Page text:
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MIchael Field's Classic Leg of Lamb

by Lisa
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6 or 7 pound leg of lamb (ask the butcher to retain the “fell” the thin parchment-like covering around the leg which will encase the meat in a fine crisp crust)
2 cloves garlic, peeled and cut into ½ inch slivers
3 tablespoons vegetable oil
2 tablespoons “crystal” salt -gross sel (There are so many wonderful sea salts now available)
2 large onions thinly slivered
2 large carrots thinly sliced
4 stalks celery cut into 1-inch pieces
1½ cups stock: canned beef and chicken bouillon in equal proportions
Salt
Freshly ground black pepper
1/2 teaspoon lemon juice

Remove the meat from the refrigerator about 2 hours before you plan to roast it.

Preheat the oven to 500°F. With the point of a small knife make 6 or 8 short incisions along the length of the leg and insert into each a sliver of garlic. Brush the meat thoroughly with the vegetable oil and pat it with crystal salt. Place the leg, fat side up, on a rack set in a shallow roasting pan just about large enough to hold the meat comfortably. Roast, uncovered and undisturbed for 20 minutes in the center of the oven. Then turn the heat down to 375°F, scatter the cut-up onions, carrots, and celery around the meat and continue to roast without basting (and still uncovered of course) for about 50-55 minutes longer.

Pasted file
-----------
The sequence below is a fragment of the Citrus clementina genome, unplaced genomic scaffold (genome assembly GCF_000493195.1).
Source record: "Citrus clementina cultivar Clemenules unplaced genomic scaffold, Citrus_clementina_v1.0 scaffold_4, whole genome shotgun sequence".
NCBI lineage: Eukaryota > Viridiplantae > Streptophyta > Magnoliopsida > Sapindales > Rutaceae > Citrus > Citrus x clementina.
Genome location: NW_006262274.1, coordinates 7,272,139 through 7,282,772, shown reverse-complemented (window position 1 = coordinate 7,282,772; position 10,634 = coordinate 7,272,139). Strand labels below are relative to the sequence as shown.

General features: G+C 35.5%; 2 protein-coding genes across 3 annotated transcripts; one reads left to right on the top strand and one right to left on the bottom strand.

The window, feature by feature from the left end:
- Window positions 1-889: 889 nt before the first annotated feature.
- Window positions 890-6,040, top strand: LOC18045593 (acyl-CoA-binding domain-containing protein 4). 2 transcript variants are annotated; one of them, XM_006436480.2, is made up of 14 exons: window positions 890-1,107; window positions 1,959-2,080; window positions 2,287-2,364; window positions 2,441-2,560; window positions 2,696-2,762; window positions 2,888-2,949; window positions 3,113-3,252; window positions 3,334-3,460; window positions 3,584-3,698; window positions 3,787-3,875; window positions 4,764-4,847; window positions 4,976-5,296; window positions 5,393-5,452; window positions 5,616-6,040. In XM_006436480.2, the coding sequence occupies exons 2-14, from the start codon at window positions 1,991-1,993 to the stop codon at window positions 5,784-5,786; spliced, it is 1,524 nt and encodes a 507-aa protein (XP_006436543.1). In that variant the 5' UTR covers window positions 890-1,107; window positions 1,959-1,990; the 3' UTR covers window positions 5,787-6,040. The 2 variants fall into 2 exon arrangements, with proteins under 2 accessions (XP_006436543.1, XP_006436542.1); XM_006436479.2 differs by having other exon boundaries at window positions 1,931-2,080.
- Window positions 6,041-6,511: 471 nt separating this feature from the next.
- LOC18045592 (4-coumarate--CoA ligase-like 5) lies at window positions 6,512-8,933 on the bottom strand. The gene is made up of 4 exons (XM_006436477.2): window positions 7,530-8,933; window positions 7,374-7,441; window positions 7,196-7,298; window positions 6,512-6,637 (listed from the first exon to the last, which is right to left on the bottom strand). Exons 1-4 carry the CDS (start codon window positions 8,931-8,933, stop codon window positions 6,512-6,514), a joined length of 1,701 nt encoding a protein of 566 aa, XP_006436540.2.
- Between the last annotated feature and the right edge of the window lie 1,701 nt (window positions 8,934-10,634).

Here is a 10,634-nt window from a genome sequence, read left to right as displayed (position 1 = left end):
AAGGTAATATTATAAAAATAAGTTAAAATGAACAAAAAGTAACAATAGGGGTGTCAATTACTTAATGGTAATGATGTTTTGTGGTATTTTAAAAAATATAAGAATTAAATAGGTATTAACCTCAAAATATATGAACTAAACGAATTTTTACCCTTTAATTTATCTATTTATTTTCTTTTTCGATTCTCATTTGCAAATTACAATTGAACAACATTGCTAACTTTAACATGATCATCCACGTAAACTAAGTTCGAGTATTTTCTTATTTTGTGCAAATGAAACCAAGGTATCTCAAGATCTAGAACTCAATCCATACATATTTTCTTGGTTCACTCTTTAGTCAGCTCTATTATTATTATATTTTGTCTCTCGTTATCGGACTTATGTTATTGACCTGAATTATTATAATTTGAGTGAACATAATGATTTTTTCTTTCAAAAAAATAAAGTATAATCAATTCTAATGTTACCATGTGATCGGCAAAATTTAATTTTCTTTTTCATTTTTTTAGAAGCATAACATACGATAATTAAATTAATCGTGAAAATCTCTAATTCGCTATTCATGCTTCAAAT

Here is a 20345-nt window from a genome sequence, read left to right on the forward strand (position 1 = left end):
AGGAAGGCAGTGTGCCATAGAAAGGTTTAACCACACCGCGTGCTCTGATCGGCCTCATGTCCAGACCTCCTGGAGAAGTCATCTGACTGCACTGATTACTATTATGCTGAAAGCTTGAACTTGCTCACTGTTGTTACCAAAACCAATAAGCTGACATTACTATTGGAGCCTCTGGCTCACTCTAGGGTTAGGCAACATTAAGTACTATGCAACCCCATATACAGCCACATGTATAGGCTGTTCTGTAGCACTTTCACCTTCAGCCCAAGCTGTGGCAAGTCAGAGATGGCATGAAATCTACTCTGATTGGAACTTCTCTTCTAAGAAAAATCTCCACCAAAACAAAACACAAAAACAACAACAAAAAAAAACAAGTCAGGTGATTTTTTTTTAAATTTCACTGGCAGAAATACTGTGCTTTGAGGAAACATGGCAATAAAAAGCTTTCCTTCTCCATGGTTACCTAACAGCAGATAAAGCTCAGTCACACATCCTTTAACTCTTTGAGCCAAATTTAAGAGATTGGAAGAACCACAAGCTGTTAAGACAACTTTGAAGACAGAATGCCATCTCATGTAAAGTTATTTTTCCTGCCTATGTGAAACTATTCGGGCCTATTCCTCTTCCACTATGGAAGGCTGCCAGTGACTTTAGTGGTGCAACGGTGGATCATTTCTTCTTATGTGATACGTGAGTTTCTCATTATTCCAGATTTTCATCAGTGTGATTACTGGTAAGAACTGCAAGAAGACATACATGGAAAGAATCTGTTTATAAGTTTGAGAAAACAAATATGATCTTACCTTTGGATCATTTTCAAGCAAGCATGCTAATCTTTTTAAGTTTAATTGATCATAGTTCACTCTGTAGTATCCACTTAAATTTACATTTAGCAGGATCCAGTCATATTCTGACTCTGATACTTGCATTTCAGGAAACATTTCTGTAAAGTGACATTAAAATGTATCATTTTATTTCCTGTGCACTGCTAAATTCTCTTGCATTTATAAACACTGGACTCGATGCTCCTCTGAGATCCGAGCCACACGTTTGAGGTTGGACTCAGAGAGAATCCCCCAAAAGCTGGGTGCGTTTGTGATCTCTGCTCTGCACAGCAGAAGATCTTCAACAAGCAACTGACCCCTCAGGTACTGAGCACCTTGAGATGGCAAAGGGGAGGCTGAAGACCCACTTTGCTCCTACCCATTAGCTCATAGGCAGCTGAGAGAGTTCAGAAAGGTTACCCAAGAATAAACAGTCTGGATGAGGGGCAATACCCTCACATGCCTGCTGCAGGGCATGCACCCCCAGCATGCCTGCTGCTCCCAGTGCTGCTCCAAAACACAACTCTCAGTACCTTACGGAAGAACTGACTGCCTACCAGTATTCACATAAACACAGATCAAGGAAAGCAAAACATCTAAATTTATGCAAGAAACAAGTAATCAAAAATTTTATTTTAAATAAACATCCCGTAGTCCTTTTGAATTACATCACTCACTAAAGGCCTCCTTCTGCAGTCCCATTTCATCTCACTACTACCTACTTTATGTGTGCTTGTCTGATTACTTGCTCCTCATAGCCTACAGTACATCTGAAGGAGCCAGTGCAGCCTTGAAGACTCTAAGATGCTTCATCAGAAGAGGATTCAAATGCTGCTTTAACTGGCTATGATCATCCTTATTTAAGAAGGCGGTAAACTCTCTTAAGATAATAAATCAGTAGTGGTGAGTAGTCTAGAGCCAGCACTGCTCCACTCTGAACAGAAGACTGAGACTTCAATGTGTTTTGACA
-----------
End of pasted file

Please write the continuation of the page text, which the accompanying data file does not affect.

At its best, a roast leg of lamb should be served medium-rare. Let the meat rest on a heated platter for 15 minuets.

Meanwhile make the sauce. Add to the roasting pan the 1½ cups of stock and bring it to a boil on top of the stove. Let it boil briskly for about 3-4 minutes and scrape into the juices all the brown sediment clinging to the bottom and sides of the pan. Boil down until it reaches the intensity of flavor you prefer. Strain the sauce through a fine sieve set into a small saucepan, pressing down hard on the vegetables with a spoon to extract all their juices. Skim the sauce of most of its surface fat, add salt and freshly ground pepper to taste, and stir in the lemon juice. Reheat the sauce before serving.

 

-- Recipe courtesy of Nancy Ellison

 

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